He went on to say that a silly row had erupted when he and his wife were having a nightcap with Fr Molloy.

They all wanted a top-up, but when Richard refused to go downstairs to get one, Fr Molloy lunged at him and was joined by his wife in the attack. He fought back, and struck out at both of them.

This account of the row conflicted with two other versions given later, one by Fr Molloy’s brother Billy. He visited Kilcoursey in the days after the priest’s death and said that Mr Flynn told him that a row about politics had erupted in the house.

At the inquest, Dr Dan O’Sullivan also testified that Richard Flynn had told him that an argument had taken place downstairs before the row in the bedroom.

Just four weeks after his death, Mrs Flynn proved that her friendship with Fr Molloy was somewhat suspect when she attempted to cash in an insurance policy which named her as the priest’s ‘sister’ and Richard Flynn as her ‘brother- in-law’.

The Combined Insurance Company of Ireland checked its records and found that a Little Giant accident policy had indeed been taken out six months before the priest’s death. Fr Molloy’s address was given care of ‘R Flynn, Kilcoursey House.’

The firm requested a copy of the death certificate and a doctor’s statement from Mrs Flynn but never heard from her again.

At the time of Fr Molloy’s death, his closest friends and parishioners were both sickened and bemused by scurrilous and unfounded rumours that were allowed to circulate suggesting that he was having an affair with Theresa Flynn.

They are adamant that he was honourable man, who would not have betrayed his vow of celibacy, the sanctity of marriage or his friend Richard Flynn.

But even if he had, they say, Theresa Flynn was simply out of his league. “Fr Niall was a deeply holy man but he was also blessed with beautiful good looks,” says one close friend of the priest.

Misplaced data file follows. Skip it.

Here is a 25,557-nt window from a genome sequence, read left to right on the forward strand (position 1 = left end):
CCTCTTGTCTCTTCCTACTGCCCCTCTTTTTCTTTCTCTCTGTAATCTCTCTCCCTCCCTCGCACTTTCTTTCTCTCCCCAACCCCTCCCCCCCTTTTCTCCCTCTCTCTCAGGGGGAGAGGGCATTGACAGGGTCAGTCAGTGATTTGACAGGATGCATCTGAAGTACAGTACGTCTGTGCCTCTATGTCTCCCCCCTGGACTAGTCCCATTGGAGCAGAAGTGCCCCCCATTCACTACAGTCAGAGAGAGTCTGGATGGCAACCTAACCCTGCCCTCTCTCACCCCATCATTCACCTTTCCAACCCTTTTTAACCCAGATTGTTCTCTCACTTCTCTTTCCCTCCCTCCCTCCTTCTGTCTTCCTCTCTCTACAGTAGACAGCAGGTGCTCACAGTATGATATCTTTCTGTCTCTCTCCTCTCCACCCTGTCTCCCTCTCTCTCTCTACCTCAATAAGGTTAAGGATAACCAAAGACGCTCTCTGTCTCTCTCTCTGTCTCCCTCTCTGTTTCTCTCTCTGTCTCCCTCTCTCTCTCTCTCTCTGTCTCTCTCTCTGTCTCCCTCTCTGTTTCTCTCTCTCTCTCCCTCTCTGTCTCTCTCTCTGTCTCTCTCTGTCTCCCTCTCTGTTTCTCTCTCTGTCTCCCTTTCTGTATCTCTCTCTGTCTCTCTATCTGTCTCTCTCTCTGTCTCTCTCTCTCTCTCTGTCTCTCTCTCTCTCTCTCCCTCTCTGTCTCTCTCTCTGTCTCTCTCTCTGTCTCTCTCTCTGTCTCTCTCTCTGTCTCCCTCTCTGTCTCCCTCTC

“If he was that way inclined, he could have any woman in Roscommon falling at his feet. No offence to Theresa Flynn but she would not have got a look-in.”

The Flynns’ fortunes declined after the death of their friend and they were forced to sell their mansion. In 1987, Richard came to the attention of the Revenue Commissioners who demanded £126,000 for three businesses in the midlands he had not paid tax on.

His wife died some years later.

Today, he has remarried and lives in modest circumstances in Moate, Co Westmeath. In a recent conversation with the Irish Independent in his home, he said he had nothing to say about the case.

Fr Niall Molloy was one of the most respected priests in the midlands.

Before he died, he had just been voted ‘Roscommon Man of the Year’. After his death, his popularity continued as notices began to appear in local papers giving ‘grateful thanks for the intercession of Father Molloy’.

Even today, 25 years on, he is still revered in his old parish of Castlecoote, where his picture still hangs over fireplaces and on living room walls.

His heartbroken neighbours and friends have never stopped believing that the truth will one day come out about what happened to their beloved priest and why his family were deprived of the justice they deserved.